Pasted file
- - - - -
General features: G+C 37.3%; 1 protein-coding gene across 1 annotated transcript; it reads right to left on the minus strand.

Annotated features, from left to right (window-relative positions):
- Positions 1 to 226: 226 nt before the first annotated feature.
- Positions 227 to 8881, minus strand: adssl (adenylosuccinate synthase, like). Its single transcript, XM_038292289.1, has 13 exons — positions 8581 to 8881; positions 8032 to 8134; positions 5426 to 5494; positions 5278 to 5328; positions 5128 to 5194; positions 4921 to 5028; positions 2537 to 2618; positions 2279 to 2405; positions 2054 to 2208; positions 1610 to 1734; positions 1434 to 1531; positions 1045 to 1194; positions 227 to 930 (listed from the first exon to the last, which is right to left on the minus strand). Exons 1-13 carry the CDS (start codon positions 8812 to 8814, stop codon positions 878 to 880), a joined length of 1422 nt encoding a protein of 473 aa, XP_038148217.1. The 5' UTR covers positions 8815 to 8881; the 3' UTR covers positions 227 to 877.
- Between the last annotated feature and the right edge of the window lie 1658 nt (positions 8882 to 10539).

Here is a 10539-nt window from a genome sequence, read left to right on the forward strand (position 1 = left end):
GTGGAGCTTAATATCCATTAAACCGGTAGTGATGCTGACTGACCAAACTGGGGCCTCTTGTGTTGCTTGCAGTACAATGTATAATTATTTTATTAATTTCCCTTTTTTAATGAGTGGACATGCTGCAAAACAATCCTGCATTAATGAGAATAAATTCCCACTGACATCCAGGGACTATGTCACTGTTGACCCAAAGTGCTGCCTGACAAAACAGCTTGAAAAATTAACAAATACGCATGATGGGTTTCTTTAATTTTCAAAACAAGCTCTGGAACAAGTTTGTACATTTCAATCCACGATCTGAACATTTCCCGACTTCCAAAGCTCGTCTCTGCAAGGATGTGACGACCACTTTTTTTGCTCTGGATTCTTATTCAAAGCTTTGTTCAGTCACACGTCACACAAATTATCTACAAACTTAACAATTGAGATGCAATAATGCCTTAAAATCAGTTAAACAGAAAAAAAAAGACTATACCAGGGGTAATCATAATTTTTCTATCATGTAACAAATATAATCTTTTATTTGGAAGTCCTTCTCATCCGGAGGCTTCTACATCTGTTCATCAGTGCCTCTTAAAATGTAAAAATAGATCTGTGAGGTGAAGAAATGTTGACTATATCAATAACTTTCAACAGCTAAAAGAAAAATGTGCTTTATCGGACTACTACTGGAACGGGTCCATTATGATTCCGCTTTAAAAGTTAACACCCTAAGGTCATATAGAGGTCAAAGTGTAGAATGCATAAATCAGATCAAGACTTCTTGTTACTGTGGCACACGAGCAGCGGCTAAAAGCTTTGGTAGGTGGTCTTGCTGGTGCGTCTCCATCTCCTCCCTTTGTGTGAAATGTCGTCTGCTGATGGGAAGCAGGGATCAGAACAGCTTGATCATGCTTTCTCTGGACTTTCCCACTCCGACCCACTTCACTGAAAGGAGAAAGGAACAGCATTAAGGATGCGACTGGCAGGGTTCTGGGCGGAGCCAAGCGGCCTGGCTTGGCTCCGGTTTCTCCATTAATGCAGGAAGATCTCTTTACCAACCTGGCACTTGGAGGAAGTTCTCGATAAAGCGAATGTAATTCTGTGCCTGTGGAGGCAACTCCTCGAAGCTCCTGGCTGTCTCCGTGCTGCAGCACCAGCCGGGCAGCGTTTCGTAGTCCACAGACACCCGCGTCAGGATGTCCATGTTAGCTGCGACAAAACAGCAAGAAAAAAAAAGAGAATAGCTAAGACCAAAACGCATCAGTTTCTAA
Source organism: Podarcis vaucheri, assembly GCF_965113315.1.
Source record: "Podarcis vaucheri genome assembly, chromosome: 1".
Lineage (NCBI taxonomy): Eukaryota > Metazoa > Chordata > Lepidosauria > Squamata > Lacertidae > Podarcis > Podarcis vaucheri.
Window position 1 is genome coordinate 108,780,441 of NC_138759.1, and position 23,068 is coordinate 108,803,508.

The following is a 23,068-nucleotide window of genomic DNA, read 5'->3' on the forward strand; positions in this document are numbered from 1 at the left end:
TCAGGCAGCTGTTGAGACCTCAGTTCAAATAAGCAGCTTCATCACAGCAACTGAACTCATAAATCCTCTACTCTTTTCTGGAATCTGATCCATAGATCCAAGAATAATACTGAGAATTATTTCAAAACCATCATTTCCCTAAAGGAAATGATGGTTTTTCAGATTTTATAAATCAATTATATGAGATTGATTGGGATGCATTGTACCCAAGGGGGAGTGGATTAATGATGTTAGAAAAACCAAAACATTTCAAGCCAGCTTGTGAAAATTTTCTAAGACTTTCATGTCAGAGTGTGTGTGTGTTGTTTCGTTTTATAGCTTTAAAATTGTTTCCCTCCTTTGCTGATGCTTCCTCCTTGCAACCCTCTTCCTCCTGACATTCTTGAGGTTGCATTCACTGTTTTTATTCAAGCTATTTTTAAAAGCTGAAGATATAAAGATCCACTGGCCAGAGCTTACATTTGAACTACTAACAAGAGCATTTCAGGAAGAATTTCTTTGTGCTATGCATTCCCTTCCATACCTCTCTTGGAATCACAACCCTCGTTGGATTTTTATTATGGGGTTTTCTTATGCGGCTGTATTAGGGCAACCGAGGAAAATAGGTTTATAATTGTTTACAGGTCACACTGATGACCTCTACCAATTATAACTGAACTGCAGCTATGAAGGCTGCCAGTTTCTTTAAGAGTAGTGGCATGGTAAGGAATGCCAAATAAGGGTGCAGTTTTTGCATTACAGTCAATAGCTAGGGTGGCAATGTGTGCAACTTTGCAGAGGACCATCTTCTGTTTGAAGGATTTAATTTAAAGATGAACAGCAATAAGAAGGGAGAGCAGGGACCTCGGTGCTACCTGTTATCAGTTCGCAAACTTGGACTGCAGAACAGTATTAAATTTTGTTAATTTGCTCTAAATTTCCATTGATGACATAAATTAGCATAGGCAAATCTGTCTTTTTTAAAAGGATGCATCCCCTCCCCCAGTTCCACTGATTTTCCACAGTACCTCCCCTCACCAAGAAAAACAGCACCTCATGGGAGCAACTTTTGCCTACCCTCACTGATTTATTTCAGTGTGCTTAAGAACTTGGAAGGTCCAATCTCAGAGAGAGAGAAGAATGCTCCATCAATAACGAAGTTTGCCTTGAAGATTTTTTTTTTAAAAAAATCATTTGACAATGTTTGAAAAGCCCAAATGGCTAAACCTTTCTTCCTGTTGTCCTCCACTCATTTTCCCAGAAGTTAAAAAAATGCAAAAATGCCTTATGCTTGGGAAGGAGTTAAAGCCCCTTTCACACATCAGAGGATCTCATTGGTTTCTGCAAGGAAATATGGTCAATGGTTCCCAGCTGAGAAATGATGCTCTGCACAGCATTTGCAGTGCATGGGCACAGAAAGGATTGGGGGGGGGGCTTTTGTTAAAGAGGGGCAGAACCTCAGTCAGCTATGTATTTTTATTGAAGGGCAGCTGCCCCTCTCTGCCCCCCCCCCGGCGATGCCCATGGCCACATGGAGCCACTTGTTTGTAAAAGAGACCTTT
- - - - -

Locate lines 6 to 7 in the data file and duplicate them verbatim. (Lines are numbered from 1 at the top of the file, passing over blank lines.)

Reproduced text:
Here is a 10539-nt window from a genome sequence, read left to right on the forward strand (position 1 = left end):
GTGGAGCTTAATATCCATTAAACCGGTAGTGATGCTGACTGACCAAACTGGGGCCTCTTGTGTTGCTTGCAGTACAATGTATAATTATTTTATTAATTTCCCTTTTTTAATGAGTGGACATGCTGCAAAACAATCCTGCATTAATGAGAATAAATTCCCACTGACATCCAGGGACTATGTCACTGTTGACCCAAAGTGCTGCCTGACAAAACAGCTTGAAAAATTAACAAATACGCATGATGGGTTTCTTTAATTTTCAAAACAAGCTCTGGAACAAGTTTGTACATTTCAATCCACGATCTGAACATTTCCCGACTTCCAAAGCTCGTCTCTGCAAGGATGTGACGACCACTTTTTTTGCTCTGGATTCTTATTCAAAGCTTTGTTCAGTCACACGTCACACAAATTATCTACAAACTTAACAATTGAGATGCAATAATGCCTTAAAATCAGTTAAACAGAAAAAAAAAGACTATACCAGGGGTAATCATAATTTTTCTATCATGTAACAAATATAATCTTTTATTTGGAAGTCCTTCTCATCCGGAGGCTTCTACATCTGTTCATCAGTGCCTCTTAAAATGTAAAAATAGATCTGTGAGGTGAAGAAATGTTGACTATATCAATAACTTTCAACAGCTAAAAGAAAAATGTGCTTTATCGGACTACTACTGGAACGGGTCCATTATGATTCCGCTTTAAAAGTTAACACCCTAAGGTCATATAGAGGTCAAAGTGTAGAATGCATAAATCAGATCAAGACTTCTTGTTACTGTGGCACACGAGCAGCGGCTAAAAGCTTTGGTAGGTGGTCTTGCTGGTGCGTCTCCATCTCCTCCCTTTGTGTGAAATGTCGTCTGCTGATGGGAAGCAGGGATCAGAACAGCTTGATCATGCTTTCTCTGGACTTTCCCACTCCGACCCACTTCACTGAAAGGAGAAAGGAACAGCATTAAGGATGCGACTGGCAGGGTTCTGGGCGGAGCCAAGCGGCCTGGCTTGGCTCCGGTTTCTCCATTAATGCAGGAAGATCTCTTTACCAACCTGGCACTTGGAGGAAGTTCTCGATAAAGCGAATGTAATTCTGTGCCTGTGGAGGCAACTCCTCGAAGCTCCTGGCTGTCTCCGTGCTGCAGCACCAGCCGGGCAGCGTTTCGTAGTCCACAGACACCCGCGTCAGGATGTCCATGTTAGCTGCGACAAAACAGCAAGAAAAAAAAAGAGAATAGCTAAGACCAAAACGCATCAGTTTCTAA